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Focus on earnings; US wages rise; huge banks settlements; Berlusconi deal; good dairy conditions; NZ$1 = US$0.83.6, TWI = 75.2

Posted in News
2012 starts off with great conditions for dairy farmers

Here's my quick summary of the key overnight news you need to start your day.

Firstly, the NZ$ opens at 83.6 USc, 79.7 AUc and the TWI is at 75.2 after a broad-based appreciation against most currencies. 

In New York, stocks fell as traders cashed in recent gains that had lifted the S&P 500 to a five-year high. Today marks the start of the fourth-quarter earnings season, and there are some concerns over what those earnings will show. However, there are reports that the slow but steady jobs growth in the US is resulting in wage rises. Not only are hourly rates rising again, but hours worked climbed as well. These are 'new' things for American workers.

Staying in the US, banks there agreed to pay a total of US$18.5 billion (NZ$22.1 billion) in separate deals on Monday involving troubled loans and foreclosure abuses, illustrating the extent of the banks’ role in the excesses of the credit boom.

And separately, Bank of America agreed to an additional US$11.7 billion (NZ$14 billion) settlement package designed to resolve most disputes with US-owned Fannie Mae over bad mortgages after a deal announced two years ago proved inadequate. It was a big day for US banking regulators; that NZ$35 billion in total. That BofA settlement will wipe-out its quarterly earnings.

In Italy, former Prime Minister Silvio Berlusconi renewed his campaign partnership with the Northern League party and reportedly agreed not be be prime minister again if they should win.

It is hot in Australia. But here, we will avoid the soaring temperatures and dry rivers in the first quarter, says NIWA, meaning minimal disruption to milk production, which generates a quarter of the nation’s exports.

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4 Comments

Banks Win 4-Year Delay as

Banks Win 4-Year Delay as Basel Liquidity Rule Loosened

Banks won the delay to fully meet the so-called liquidity coverage ratio, or LCR, following a deal struck by regulatory chiefs meeting yesterday in Basel, Switzerland. They’ll be able to pick from a longer list of approved assets including equities and securitized mortgage debt as they seek to build up buffers of liquidity for use in a financial crisis.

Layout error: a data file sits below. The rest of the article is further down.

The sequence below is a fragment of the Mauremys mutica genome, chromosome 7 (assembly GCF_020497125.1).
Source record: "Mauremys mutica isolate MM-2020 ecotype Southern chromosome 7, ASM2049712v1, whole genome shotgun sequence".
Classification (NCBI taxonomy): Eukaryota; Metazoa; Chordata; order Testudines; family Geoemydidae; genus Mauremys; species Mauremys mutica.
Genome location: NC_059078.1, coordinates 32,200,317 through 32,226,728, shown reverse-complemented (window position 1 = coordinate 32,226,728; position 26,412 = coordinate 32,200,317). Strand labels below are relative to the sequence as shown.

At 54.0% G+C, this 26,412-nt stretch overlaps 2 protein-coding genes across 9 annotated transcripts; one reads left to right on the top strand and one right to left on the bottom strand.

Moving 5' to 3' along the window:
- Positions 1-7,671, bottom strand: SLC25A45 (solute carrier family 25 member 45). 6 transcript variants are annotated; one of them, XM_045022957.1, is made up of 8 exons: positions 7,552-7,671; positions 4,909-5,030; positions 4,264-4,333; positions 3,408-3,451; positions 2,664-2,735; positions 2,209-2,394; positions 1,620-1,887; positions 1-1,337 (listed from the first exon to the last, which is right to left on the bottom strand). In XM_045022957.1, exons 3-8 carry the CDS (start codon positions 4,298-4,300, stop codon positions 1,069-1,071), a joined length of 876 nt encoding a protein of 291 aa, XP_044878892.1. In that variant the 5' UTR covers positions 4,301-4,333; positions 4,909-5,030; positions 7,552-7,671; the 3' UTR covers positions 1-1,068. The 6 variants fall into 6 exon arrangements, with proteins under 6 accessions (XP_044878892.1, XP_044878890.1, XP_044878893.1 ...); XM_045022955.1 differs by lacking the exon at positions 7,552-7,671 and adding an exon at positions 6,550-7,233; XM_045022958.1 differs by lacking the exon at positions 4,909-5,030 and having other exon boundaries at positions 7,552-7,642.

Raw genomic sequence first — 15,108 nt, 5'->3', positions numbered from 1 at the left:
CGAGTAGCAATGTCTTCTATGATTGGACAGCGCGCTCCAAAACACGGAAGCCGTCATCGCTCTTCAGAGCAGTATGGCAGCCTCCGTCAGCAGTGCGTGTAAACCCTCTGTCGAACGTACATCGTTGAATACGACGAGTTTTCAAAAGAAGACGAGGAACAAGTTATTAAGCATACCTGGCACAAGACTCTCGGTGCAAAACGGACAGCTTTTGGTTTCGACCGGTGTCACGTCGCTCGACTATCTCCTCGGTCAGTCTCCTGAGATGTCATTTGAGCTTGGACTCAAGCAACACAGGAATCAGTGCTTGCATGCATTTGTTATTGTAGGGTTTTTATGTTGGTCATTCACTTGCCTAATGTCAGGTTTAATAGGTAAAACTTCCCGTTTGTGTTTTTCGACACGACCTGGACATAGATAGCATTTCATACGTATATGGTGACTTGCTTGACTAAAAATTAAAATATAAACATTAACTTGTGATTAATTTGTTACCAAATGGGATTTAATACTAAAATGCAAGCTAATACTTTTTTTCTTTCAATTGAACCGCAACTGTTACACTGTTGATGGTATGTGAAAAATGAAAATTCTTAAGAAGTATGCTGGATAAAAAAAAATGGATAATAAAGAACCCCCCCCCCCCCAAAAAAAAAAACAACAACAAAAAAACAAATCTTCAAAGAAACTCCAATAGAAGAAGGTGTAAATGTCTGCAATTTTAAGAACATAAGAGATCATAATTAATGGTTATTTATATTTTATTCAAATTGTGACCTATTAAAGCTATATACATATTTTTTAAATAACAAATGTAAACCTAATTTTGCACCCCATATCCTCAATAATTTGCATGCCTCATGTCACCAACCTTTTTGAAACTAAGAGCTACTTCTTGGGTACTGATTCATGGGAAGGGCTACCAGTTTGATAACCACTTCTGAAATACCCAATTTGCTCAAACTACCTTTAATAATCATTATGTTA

The changes are “a very important and welcome development,” Jackson said. “The previous design of the rules threatened to limit banks capacity to lend because of the very large liquidity buffers which banks would have had to hold.

Hmmmm - the loss of those liquidity buffers will impact unsecured depositors more severely in the event of bank failure - it would seem RBNZ OBR is an untenable prospect as the underpinnings for depositor protection are further eroded in favour of bank dividends and employee bonuses - i.e. profits.

The RBNZ needs to speak up now.

I wonder if Mr Wheeler is at

I wonder if Mr Wheeler is at the beach, or in the office. Charts seem to suggest the NZD is trying to set new records against the USD, and that would seem a very bad start to the year. If Mr Key is remotely interested in long term useful employment, as he says he is, then at worst a stable dollar, and at best, one worth a few cents less than it currently is, would be a much better place to start from. Continual appreciation by 5-10% a year just sends a message to all exporters (or import substituters) outside prime agriculture, not to bother.

 

David do you have access to

David do you have access to eftpos data for December? Also the same data going back say 10 years? In past years I have noted a significant amount of publicity(crowing?) around the volume of sales both pre and post xmas but this year reaction seems to have been very muted. However I haven't been paying as much attention and could have missed it.

December electronic card

December electronic card transaction data (eftpos + Credit card) comes out on Monday.

Paymark says it was muted for December, despite the flurry on Christmas Eve.